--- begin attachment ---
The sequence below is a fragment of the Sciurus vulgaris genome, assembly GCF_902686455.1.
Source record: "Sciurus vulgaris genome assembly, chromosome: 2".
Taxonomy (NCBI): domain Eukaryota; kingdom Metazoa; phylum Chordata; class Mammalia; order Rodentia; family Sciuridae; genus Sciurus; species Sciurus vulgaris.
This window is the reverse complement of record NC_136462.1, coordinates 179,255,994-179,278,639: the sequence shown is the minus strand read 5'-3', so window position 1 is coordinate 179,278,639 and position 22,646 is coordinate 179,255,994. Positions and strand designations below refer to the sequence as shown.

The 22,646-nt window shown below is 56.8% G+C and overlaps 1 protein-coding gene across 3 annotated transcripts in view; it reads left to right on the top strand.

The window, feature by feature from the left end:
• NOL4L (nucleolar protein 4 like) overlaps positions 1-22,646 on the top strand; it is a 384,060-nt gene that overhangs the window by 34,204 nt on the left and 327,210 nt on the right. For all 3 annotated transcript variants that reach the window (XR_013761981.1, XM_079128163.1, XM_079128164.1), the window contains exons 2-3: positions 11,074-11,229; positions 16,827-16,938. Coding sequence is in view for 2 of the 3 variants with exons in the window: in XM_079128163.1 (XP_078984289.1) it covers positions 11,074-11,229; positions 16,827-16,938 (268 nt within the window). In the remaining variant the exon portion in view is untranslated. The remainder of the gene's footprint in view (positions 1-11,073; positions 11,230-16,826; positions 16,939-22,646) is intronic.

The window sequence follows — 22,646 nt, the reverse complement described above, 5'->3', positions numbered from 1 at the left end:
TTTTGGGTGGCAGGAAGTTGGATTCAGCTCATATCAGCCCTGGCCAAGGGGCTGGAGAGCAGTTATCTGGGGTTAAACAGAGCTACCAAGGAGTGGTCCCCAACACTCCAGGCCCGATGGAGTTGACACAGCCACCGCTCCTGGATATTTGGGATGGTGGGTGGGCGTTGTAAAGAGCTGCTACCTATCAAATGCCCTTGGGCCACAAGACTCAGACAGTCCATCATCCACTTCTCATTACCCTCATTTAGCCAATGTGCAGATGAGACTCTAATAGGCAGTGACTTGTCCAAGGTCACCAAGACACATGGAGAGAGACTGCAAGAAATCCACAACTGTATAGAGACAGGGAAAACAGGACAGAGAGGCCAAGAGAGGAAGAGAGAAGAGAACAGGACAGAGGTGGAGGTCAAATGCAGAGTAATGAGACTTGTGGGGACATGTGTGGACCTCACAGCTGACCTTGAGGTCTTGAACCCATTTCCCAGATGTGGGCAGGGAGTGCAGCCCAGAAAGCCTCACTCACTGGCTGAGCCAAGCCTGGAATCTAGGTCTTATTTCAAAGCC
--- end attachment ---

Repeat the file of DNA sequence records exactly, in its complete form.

The sequence below is a fragment of the Sciurus vulgaris genome, assembly GCF_902686455.1.
Source record: "Sciurus vulgaris genome assembly, chromosome: 2".
Taxonomy (NCBI): domain Eukaryota; kingdom Metazoa; phylum Chordata; class Mammalia; order Rodentia; family Sciuridae; genus Sciurus; species Sciurus vulgaris.
This window is the reverse complement of record NC_136462.1, coordinates 179,255,994-179,278,639: the sequence shown is the minus strand read 5'-3', so window position 1 is coordinate 179,278,639 and position 22,646 is coordinate 179,255,994. Positions and strand designations below refer to the sequence as shown.

The 22,646-nt window shown below is 56.8% G+C and overlaps 1 protein-coding gene across 3 annotated transcripts in view; it reads left to right on the top strand.

The window, feature by feature from the left end:
• NOL4L (nucleolar protein 4 like) overlaps positions 1-22,646 on the top strand; it is a 384,060-nt gene that overhangs the window by 34,204 nt on the left and 327,210 nt on the right. For all 3 annotated transcript variants that reach the window (XR_013761981.1, XM_079128163.1, XM_079128164.1), the window contains exons 2-3: positions 11,074-11,229; positions 16,827-16,938. Coding sequence is in view for 2 of the 3 variants with exons in the window: in XM_079128163.1 (XP_078984289.1) it covers positions 11,074-11,229; positions 16,827-16,938 (268 nt within the window). In the remaining variant the exon portion in view is untranslated. The remainder of the gene's footprint in view (positions 1-11,073; positions 11,230-16,826; positions 16,939-22,646) is intronic.

The window sequence follows — 22,646 nt, the reverse complement described above, 5'->3', positions numbered from 1 at the left end:
TTTTGGGTGGCAGGAAGTTGGATTCAGCTCATATCAGCCCTGGCCAAGGGGCTGGAGAGCAGTTATCTGGGGTTAAACAGAGCTACCAAGGAGTGGTCCCCAACACTCCAGGCCCGATGGAGTTGACACAGCCACCGCTCCTGGATATTTGGGATGGTGGGTGGGCGTTGTAAAGAGCTGCTACCTATCAAATGCCCTTGGGCCACAAGACTCAGACAGTCCATCATCCACTTCTCATTACCCTCATTTAGCCAATGTGCAGATGAGACTCTAATAGGCAGTGACTTGTCCAAGGTCACCAAGACACATGGAGAGAGACTGCAAGAAATCCACAACTGTATAGAGACAGGGAAAACAGGACAGAGAGGCCAAGAGAGGAAGAGAGAAGAGAACAGGACAGAGGTGGAGGTCAAATGCAGAGTAATGAGACTTGTGGGGACATGTGTGGACCTCACAGCTGACCTTGAGGTCTTGAACCCATTTCCCAGATGTGGGCAGGGAGTGCAGCCCAGAAAGCCTCACTCACTGGCTGAGCCAAGCCTGGAATCTAGGTCTTATTTCAAAGCC